Volume 26 Number 2



By Frank Hubbell, DO



There are quite a few foods that we commonly eat that contain potentially lethal toxins. Fortunately, they are in trace quantities, and our liver is generally able to detoxify them before they can cause us any harm.



One particular toxin that is found in a variety of foods is amygdalin, a cyanogenic glycoside that is metabolized into hydrogen cyanide (HCN). Egads! CYANIDE– that could kill you!




Cyanide can be found in the following seeds and foods:


Apple seeds                            Cherry pits


Peach pits                              Apricot pits


Plums                                       Pears


Almonds                                Lima beans


Nectarines                            Barley


Cabbage                                Sorghum


Broccoli                                Cauliflower


Flaxseed                                Bamboo


White Clover


Cassava root = tapioca, manioc, yuca



The questions are where does the cyanide come from, and why it is in these seeds, fruits, or vegetables?



Some plants have the ability to fix nitrogen to carbon with a triple bond, making hydrogen cyanide = HCN, one hydrogen atom, one carbon atom, and one nitrogen atom.  Of course at this point, you’re wondering why aren’t all plants potentially cyanide carriers.  The plants have to have the enzymes necessary to carry out these chemical reactions and it has to be able to store the hydrogen cyanide without harming itself.


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Indo-Pacific Lionfish

March/April 2012  ISSN-1059-6518  Volume 25 Number 2

The INVASIVE Indo-Pacific Lionfish

 By Frank Hubbell, DO

Illustration by T.B.R. Walsh


While recently in the Caribbean, we became acutely aware of a major problem for the spectacular underwater world of the Caribbean Sea – the invasive Lionfish.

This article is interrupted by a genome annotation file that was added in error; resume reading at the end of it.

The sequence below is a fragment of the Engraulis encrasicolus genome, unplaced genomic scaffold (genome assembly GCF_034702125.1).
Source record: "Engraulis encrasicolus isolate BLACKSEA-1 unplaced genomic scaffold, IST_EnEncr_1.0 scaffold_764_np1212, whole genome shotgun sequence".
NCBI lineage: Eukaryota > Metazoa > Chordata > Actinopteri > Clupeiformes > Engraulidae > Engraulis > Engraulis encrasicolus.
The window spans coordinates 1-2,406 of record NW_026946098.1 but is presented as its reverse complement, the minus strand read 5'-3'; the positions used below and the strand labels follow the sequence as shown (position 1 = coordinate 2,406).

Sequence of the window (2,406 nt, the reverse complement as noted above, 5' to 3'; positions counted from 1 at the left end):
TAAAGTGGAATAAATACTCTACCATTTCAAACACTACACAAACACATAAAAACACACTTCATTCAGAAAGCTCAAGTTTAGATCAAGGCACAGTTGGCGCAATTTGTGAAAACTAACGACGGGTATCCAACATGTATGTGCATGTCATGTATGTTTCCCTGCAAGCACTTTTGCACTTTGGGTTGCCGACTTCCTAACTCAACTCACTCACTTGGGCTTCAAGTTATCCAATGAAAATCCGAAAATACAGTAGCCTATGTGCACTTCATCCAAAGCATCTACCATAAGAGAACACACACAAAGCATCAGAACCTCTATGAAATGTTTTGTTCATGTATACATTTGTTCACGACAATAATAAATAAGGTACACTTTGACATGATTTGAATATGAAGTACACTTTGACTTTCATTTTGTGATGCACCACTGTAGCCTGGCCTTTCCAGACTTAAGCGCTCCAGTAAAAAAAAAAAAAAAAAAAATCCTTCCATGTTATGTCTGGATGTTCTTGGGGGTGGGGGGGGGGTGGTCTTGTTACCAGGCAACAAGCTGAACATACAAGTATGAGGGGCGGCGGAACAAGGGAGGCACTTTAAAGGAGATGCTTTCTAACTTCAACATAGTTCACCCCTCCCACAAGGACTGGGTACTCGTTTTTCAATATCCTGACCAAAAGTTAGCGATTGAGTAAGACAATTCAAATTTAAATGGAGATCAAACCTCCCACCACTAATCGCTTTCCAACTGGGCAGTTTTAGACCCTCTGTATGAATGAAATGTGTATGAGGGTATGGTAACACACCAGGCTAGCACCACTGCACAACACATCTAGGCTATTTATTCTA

The problem is that Lionfish do not belong in the Atlantic Ocean or the Caribbean Sea. They are an Indo-Pacific predatory fish, and that is exactly where they belong – in the Indian and Pacific Oceans.


In the 1990’s, they were unintentionally introduced into the Atlantic, probably in the bilge water of ships returning to the Atlantic side of the world from the Indo-Pacific side. Today they have spread, as an invasive species, along the East Coast of the USA.  In addition, they can be found in the Mesoamerican Barrier Reef System and the wider Caribbean Sea.


A highly invasive species, they do not have any natural predators in these waters. In fact, in these marine environs, their only predator is we humans.




Pterois volitans and Pterois miles are the two species, out of nine, of Lionfish that have invaded the Atlantic Ocean and Caribbean Sea. They have multiple spines in their fins containing toxic barbs.


The toxin in these barbs is a complex protein mixture of neuromuscular toxins and a neurotransmitter, acetylcholine. It is the acetylcholine that causes the untoward effects on the heart.


Hazard to Humans


Because they are not an aggressive fish, they will not attack you. However, they still present a hazard to humans who handle a caught fish or step on a fish and are impaled by the toxic spines in the fins.


Injuries are not uncommon in the Indo-Pacific Oceans, with about 30,000 – 40,000 injuries beings reported annually. But, the envenomation is rarely lethal.

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Chest Trauma and the Lungs

IN the last edition of the Wilderness Medicine Newsletter, we discussed the anatomy and physiology of the respiratory system and respiratory medical emergencies. In this issue, we will continue our discussion by focusing on chest trauma.  Some traumatic injuries to the chest, such as a flail chest or traumatic asphyxia, though uncommon, are life-threatening. While others, like a fractured clavicle or rib, are very common, yet can still be very serious or even life-threatening. Any traumatic injury to the chest cavity should be considered serious until proven otherwise.


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Asthma and Rescue Inhalers

September/October 2008  ISSN-1059-6518  Volume 21 Number 5

By Frank Hubbell, DO

Illustrations by T.B.R. Walsh

As described in the feature article, asthma is recurrent (not progressive) and reversible. An asthma attack is caused by allergens that have been inhaled into the airway causing swelling, bronchospasm, and increased mucous production by the bronchioles. This will cause the bronchioles to narrow, producing expiratory wheezing (wheezing on exhalation), which will then cause air to become trapped in the alveoli. Due to the decrease in air movement, and air trapping, asthma patients will complain of a worsening sensation of shortness of breath (SOB)—dyspnea.

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